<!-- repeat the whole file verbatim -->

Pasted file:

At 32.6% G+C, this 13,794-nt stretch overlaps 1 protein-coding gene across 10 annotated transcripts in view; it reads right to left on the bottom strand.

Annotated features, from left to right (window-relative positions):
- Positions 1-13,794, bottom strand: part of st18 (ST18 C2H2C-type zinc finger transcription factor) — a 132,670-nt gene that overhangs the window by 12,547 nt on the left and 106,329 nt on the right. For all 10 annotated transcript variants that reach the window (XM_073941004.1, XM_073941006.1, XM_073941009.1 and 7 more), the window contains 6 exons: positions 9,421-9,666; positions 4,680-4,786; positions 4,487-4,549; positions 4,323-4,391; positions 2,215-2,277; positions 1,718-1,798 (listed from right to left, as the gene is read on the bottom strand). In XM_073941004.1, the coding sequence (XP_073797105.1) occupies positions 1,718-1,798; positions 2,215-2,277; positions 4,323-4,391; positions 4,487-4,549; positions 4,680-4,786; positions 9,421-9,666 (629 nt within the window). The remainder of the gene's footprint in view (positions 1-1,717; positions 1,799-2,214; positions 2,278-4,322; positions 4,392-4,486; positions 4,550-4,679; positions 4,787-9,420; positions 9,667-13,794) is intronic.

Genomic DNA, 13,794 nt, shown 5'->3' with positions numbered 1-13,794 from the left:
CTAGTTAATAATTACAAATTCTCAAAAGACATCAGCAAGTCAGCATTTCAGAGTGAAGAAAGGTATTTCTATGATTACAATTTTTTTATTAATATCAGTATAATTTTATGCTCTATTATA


At 32.6% G+C, this 13,794-nt stretch overlaps 1 protein-coding gene across 10 annotated transcripts in view; it reads right to left on the bottom strand.

Annotated features, from left to right (window-relative positions):
- Positions 1-13,794, bottom strand: part of st18 (ST18 C2H2C-type zinc finger transcription factor) — a 132,670-nt gene that overhangs the window by 12,547 nt on the left and 106,329 nt on the right. For all 10 annotated transcript variants that reach the window (XM_073941004.1, XM_073941006.1, XM_073941009.1 and 7 more), the window contains 6 exons: positions 9,421-9,666; positions 4,680-4,786; positions 4,487-4,549; positions 4,323-4,391; positions 2,215-2,277; positions 1,718-1,798 (listed from right to left, as the gene is read on the bottom strand). In XM_073941004.1, the coding sequence (XP_073797105.1) occupies positions 1,718-1,798; positions 2,215-2,277; positions 4,323-4,391; positions 4,487-4,549; positions 4,680-4,786; positions 9,421-9,666 (629 nt within the window). The remainder of the gene's footprint in view (positions 1-1,717; positions 1,799-2,214; positions 2,278-4,322; positions 4,392-4,486; positions 4,550-4,679; positions 4,787-9,420; positions 9,667-13,794) is intronic.

Genomic DNA, 13,794 nt, shown 5'->3' with positions numbered 1-13,794 from the left:
CTAGTTAATAATTACAAATTCTCAAAAGACATCAGCAAGTCAGCATTTCAGAGTGAAGAAAGGTATTTCTATGATTACAATTTTTTTATTAATATCAGTATAATTTTATGCTCTATTATA